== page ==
Date of Birth:
12 Nov 1840
Date of Death:
17 Nov 1917
Although Rodin was a highly regarded artist during his lifetime, he never earned a large following. His influence on contemporary literary greats however is clear to see, as is the impact he had on his many assistants over the years. As Rodin only died at the beginning of the 20th century, few modern artists can be said to be inspired by him, though perhaps in the future more artists will use his ideals in their own work.
Rainer Maria Rilke:
The German poet was a great admirer of Rodin's work and the two men became close friends, even working together on several occasions.
Rilke stayed with Rodin between 1905 and 1906, and carried out administrative work for him. He would later write a laudatory monograph on the sculptor.
Mirbeau was an author and art critic who was a great admirer of Rodin. He himself was a modern writer addressing taboo themes of abuse in his first novel Le Calvaire written in 1886.
Rodin produced no specific school of followers but his work remained a great influence on many of his assistants including -
Claudel's career as an artist was largely overshadowed by the greatness of her lover, Rodin. Although she was influenced by Rodin's style her influence can also be seen in his work. Sadly the breakdown she suffered after her affair with Rodin ended led Claudel to destroy much of her own work and only around 90 sketches and sculptures out of a vast body of work are still in existence.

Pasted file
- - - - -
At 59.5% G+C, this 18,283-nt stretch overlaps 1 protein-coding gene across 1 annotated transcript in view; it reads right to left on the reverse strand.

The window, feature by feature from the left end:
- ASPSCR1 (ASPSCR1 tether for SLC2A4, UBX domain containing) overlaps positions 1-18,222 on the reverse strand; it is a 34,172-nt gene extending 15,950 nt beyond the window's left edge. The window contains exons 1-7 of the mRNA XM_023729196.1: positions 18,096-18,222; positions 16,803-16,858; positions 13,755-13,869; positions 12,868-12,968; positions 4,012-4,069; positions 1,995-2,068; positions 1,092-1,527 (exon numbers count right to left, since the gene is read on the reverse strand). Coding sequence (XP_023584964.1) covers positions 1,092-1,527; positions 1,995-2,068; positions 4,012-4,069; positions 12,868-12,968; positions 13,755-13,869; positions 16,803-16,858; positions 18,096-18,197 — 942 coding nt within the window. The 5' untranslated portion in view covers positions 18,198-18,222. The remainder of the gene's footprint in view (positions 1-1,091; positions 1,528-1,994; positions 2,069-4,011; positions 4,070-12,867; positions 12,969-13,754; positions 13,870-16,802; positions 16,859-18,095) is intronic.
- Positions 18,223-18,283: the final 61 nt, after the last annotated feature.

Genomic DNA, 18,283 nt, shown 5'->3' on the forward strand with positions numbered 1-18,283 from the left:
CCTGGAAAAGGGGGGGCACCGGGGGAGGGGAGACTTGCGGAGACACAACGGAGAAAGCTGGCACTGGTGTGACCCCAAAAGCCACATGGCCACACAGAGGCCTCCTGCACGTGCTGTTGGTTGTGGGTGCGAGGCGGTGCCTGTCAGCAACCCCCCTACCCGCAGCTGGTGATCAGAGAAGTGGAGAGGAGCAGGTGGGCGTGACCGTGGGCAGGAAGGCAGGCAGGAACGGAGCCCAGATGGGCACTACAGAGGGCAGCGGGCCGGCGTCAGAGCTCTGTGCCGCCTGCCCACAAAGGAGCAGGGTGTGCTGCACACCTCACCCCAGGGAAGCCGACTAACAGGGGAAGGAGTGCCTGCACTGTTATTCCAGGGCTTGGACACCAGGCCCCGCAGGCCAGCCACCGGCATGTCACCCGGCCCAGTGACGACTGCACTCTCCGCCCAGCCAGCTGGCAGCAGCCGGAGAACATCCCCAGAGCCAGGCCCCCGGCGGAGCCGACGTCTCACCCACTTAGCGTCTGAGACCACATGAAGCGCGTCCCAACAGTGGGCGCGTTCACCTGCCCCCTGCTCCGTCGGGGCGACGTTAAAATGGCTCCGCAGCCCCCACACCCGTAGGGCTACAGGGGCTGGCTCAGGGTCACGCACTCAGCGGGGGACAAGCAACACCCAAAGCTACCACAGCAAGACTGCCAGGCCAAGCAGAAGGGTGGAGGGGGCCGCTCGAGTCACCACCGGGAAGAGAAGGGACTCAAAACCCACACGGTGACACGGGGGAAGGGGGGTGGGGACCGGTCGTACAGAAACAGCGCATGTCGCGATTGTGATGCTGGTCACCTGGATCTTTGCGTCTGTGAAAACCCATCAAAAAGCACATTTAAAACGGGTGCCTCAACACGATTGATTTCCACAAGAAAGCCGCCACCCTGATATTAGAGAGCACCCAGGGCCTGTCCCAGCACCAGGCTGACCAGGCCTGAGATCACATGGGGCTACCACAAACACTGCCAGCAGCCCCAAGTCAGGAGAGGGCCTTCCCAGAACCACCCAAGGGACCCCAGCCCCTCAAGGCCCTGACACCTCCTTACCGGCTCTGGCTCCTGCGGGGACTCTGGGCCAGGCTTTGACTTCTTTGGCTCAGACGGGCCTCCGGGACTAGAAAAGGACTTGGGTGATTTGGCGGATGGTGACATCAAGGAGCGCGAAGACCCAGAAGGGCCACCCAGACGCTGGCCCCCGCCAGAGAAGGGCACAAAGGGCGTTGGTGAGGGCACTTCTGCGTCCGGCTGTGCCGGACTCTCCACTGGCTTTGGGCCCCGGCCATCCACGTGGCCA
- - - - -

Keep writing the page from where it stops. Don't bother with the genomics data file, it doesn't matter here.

Rodin's influence is clear in Claudel's Bronze Waltz while her own brother wrote that The Mature Age was an allegory of her break up with Rodin. Although at first glance it would be easy to assume that Claudel's reputation is based on that of Rodin's, it is important to note her importance as a stand alone artist. The art critic Octave Mirbeau described her as, "a woman genius".
Bourdelle was one of the students that most impressed Rodin and he also taught many of Rodin's other assistants. Bourdelle was a great believer of order in his art and geometry, construction and invention were all important to him as he became one of the pioneers of 20th century sculpture.
Despiau Become Rodin's assistant in 1907 and worked with the artist on his own work until he was drafted into the army in 1914. After service in World War I Despiau returned to sculpture and completed a successful show at New York's Brummer Gallery in 1927. Often working on one piece for many years until he felt it was perfect, Despiau never created large amounts of work.
An American living in Italy before she moved to Paris and became a pupil of Rodin's, Hoffman was convinced by the artist to return to New York and attend anatomy classes at the College of Physicians and Surgeons which led to several years dissecting bodies. Combined with a great interest in anthropology this experience led Hoffman to create several series of sculpture demonstrating her abilities to portray anatomical features in impressive detail.
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